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When the boss's ethical behavior breaks bad

February 12, 2016

EAST LANSING, Mich. -- Is your boss ethical? Does he or she do what's right, as opposed to what's profitable?

If so, they may turn downright abusive the next day.

New research on leader behavior by Russell Johnson, associate professor of management at Michigan State University, suggests ethical conduct leads to mental exhaustion and the "moral licensing" to lash out at employees.

The study, online in the Journal of Applied Psychology, is called "When ethical leader behavior breaks bad: How ethical behavior can turn abusive via ego depletion and moral licensing." Moral licensing is a phenomenon in which people, after doing something good, feel they have earned the right to act in a negative manner.

"Ironically, when leaders felt mentally fatigued and morally licensed after displays of ethical behavior, they were more likely to be abusive toward their subordinates on the next day," said Johnson, an expert on the psychology of the workplace.

Johnson and MSU students Szu-Han Lin and Jingjing Ma surveyed 172 supervisors over a several-day period in various industries including retail, education, manufacturing and health care. The goal: examine the consequences of ethical behavior for the leaders who exhibited it.

Johnson said it's not easy to be ethical, as it turns out. "Being ethical means leaders often have to suppress their own self-interest (they must do 'what's right' as opposed to 'what's profitable'), and they have to monitor not only the performance outcomes of subordinates but also the means (to ensure that ethical/appropriate practices were followed)."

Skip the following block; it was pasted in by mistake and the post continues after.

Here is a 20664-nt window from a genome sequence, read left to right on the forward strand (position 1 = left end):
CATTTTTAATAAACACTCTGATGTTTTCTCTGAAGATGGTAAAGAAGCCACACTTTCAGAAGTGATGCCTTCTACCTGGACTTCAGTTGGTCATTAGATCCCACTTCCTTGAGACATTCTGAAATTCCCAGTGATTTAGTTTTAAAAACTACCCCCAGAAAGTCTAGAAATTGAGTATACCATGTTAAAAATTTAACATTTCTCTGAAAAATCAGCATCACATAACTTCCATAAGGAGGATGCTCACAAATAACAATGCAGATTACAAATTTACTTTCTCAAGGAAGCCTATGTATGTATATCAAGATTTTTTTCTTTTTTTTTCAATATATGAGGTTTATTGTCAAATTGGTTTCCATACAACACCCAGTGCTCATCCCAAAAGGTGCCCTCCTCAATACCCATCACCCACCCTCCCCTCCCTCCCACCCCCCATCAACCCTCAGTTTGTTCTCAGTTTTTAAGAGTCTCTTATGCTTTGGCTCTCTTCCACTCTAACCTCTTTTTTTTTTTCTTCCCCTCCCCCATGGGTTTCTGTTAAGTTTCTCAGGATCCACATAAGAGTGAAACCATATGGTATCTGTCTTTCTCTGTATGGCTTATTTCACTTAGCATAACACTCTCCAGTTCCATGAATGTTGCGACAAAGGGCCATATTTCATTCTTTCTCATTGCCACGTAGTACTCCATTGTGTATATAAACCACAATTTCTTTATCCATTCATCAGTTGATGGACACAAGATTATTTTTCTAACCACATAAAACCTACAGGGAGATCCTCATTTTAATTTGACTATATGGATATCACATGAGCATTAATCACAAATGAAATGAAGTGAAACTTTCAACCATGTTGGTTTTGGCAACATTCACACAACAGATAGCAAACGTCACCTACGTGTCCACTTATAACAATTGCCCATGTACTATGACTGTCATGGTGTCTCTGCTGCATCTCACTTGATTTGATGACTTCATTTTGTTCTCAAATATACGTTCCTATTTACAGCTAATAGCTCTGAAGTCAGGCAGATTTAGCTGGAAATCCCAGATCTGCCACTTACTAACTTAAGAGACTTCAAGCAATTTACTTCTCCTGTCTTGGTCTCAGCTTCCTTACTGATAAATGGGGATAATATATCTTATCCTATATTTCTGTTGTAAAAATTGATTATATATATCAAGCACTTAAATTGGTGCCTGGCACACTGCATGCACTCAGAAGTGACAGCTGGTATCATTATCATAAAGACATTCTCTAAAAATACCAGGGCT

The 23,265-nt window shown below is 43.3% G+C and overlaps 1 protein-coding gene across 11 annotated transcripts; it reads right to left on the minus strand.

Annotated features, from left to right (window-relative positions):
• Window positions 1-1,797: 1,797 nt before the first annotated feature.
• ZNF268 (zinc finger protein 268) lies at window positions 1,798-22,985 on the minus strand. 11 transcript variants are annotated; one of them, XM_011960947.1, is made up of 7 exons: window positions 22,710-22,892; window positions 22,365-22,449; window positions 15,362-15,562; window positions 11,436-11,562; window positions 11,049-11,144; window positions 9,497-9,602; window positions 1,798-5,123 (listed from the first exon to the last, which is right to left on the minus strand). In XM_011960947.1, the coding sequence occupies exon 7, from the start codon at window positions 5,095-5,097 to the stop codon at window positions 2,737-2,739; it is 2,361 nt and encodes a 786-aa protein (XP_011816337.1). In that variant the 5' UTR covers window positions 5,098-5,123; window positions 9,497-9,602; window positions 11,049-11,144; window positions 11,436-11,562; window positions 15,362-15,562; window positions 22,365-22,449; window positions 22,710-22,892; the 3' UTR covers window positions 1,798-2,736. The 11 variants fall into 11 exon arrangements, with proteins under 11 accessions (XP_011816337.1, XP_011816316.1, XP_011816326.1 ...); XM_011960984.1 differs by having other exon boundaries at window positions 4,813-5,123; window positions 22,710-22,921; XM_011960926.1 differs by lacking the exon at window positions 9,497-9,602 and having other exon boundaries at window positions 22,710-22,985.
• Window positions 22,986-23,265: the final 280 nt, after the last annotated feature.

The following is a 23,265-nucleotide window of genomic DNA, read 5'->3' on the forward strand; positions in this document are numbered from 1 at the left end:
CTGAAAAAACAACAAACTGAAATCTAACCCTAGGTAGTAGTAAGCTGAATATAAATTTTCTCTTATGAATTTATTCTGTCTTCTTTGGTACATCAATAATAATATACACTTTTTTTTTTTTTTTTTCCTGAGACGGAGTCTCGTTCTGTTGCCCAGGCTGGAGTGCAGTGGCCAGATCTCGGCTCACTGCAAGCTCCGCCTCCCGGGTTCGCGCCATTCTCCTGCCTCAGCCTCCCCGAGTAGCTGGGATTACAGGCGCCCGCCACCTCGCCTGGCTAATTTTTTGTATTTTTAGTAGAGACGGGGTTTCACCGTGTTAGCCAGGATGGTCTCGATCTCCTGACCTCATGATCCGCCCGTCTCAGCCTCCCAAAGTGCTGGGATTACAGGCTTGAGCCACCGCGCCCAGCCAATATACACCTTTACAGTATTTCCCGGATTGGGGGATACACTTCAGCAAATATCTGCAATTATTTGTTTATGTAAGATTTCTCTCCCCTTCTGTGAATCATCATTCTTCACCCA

Ethical behavior led to mental fatigue and moral licensing, and this led to leaders being more abusive to their workers. The abuse included ridiculing, insulting and expressing anger toward employees, giving them the silent treatment and reminding them of past mistakes or failures.

To combat mental fatigue, Johnson said managers should build in time for breaks during the workday; get sufficient sleep; eat healthy and exercise; and unplug from work outside of the office (which includes shutting off the smart phone at night).

Dealing with moral licensing is trickier, as there is not much research on the subject. However, Johnson suggested companies could consider formally requiring ethical behavior. "If such behavior is required, then it's more difficult for people to feel they've earned credit for performing something that is mandatory," he said. "A sense of moral license is more likely when people feel they voluntarily or freely exhibited the behavior."

Ethical behavior could also be formally rewarded with social praise or money. But the praise or bonus should come relatively soon after the ethical behavior in order to counteract the moral licensing, Johnson said.
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Michigan State University

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